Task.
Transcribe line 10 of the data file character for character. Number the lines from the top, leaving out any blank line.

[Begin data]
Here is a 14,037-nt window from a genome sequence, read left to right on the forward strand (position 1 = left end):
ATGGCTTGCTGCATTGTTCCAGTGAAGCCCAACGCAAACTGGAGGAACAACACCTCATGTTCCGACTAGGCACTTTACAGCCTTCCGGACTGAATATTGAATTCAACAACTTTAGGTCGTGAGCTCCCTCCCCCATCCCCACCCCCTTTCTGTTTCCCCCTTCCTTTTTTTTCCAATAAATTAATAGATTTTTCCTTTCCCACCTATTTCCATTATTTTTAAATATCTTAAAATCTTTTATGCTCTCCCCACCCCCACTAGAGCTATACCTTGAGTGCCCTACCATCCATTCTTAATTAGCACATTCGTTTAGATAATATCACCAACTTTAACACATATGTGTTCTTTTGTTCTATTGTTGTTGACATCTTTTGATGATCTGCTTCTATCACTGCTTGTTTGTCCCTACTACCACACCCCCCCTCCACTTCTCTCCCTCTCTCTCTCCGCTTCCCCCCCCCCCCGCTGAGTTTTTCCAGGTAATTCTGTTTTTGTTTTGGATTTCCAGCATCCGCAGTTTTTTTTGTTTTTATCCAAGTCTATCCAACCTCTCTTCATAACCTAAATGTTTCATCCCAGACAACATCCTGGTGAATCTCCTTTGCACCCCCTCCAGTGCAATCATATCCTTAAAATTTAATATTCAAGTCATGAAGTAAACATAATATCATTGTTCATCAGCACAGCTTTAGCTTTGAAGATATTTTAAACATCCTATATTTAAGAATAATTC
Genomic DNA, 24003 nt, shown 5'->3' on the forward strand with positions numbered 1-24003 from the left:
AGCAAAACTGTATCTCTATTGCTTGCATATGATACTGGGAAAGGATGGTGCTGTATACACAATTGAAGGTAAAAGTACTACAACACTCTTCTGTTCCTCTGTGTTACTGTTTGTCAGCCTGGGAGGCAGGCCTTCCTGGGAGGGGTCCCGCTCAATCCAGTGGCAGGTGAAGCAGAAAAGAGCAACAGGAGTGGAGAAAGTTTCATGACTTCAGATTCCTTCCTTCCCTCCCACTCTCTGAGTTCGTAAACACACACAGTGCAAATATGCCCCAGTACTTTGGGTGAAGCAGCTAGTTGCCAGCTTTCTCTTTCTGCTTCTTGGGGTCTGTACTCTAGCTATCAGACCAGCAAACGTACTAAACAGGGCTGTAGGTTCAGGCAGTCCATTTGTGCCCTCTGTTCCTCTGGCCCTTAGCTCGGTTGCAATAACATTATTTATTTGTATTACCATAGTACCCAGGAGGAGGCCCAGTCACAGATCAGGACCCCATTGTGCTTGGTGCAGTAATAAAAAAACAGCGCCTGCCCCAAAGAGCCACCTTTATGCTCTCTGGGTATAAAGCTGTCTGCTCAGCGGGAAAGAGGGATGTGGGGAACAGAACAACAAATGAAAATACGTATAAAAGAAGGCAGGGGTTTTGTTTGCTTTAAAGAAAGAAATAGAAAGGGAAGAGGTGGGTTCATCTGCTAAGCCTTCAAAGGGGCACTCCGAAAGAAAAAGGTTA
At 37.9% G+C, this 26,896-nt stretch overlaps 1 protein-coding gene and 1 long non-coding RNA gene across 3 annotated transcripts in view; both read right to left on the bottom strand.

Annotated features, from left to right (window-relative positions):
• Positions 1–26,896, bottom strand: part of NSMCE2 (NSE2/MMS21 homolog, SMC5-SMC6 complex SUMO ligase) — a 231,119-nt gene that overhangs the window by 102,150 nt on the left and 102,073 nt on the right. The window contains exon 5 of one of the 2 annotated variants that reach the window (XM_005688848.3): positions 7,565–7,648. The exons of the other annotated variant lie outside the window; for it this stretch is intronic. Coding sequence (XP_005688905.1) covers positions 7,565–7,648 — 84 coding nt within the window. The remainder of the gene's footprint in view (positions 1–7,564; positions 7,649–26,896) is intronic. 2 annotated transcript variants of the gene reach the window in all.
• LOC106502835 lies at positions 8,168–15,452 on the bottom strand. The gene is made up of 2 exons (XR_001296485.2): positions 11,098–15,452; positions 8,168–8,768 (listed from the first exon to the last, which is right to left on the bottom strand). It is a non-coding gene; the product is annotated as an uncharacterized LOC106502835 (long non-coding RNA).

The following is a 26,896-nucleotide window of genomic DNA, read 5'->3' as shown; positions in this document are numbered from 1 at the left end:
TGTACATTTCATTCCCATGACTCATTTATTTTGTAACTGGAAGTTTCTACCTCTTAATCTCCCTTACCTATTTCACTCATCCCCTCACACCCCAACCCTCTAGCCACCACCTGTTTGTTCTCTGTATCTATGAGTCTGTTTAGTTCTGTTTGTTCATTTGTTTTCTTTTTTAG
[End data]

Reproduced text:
TGTACATTTCATTCCCATGACTCATTTATTTTGTAACTGGAAGTTTCTACCTCTTAATCTCCCTTACCTATTTCACTCATCCCCTCACACCCCAACCCTCTAGCCACCACCTGTTTGTTCTCTGTATCTATGAGTCTGTTTAGTTCTGTTTGTTCATTTGTTTTCTTTTTTAG